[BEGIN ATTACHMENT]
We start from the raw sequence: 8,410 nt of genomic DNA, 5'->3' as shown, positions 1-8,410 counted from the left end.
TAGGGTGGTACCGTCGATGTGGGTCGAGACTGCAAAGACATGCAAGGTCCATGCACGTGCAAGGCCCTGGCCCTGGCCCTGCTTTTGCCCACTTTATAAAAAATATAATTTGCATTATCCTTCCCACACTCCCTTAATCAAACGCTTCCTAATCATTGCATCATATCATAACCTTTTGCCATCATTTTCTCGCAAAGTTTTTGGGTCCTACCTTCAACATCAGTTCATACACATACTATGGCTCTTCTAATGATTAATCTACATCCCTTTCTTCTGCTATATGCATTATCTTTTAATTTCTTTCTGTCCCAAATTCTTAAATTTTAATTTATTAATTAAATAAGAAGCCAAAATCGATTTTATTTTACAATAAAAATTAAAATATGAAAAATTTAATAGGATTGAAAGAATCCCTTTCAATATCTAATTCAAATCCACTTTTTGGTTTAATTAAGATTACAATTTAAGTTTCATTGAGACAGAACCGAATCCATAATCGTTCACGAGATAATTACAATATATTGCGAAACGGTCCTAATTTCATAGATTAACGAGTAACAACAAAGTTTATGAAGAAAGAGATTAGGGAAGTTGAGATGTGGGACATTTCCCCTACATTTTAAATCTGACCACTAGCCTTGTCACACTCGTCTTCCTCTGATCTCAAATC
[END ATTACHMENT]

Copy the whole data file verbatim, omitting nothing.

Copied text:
We start from the raw sequence: 8,410 nt of genomic DNA, 5'->3' as shown, positions 1-8,410 counted from the left end.
TAGGGTGGTACCGTCGATGTGGGTCGAGACTGCAAAGACATGCAAGGTCCATGCACGTGCAAGGCCCTGGCCCTGGCCCTGCTTTTGCCCACTTTATAAAAAATATAATTTGCATTATCCTTCCCACACTCCCTTAATCAAACGCTTCCTAATCATTGCATCATATCATAACCTTTTGCCATCATTTTCTCGCAAAGTTTTTGGGTCCTACCTTCAACATCAGTTCATACACATACTATGGCTCTTCTAATGATTAATCTACATCCCTTTCTTCTGCTATATGCATTATCTTTTAATTTCTTTCTGTCCCAAATTCTTAAATTTTAATTTATTAATTAAATAAGAAGCCAAAATCGATTTTATTTTACAATAAAAATTAAAATATGAAAAATTTAATAGGATTGAAAGAATCCCTTTCAATATCTAATTCAAATCCACTTTTTGGTTTAATTAAGATTACAATTTAAGTTTCATTGAGACAGAACCGAATCCATAATCGTTCACGAGATAATTACAATATATTGCGAAACGGTCCTAATTTCATAGATTAACGAGTAACAACAAAGTTTATGAAGAAAGAGATTAGGGAAGTTGAGATGTGGGACATTTCCCCTACATTTTAAATCTGACCACTAGCCTTGTCACACTCGTCTTCCTCTGATCTCAAATC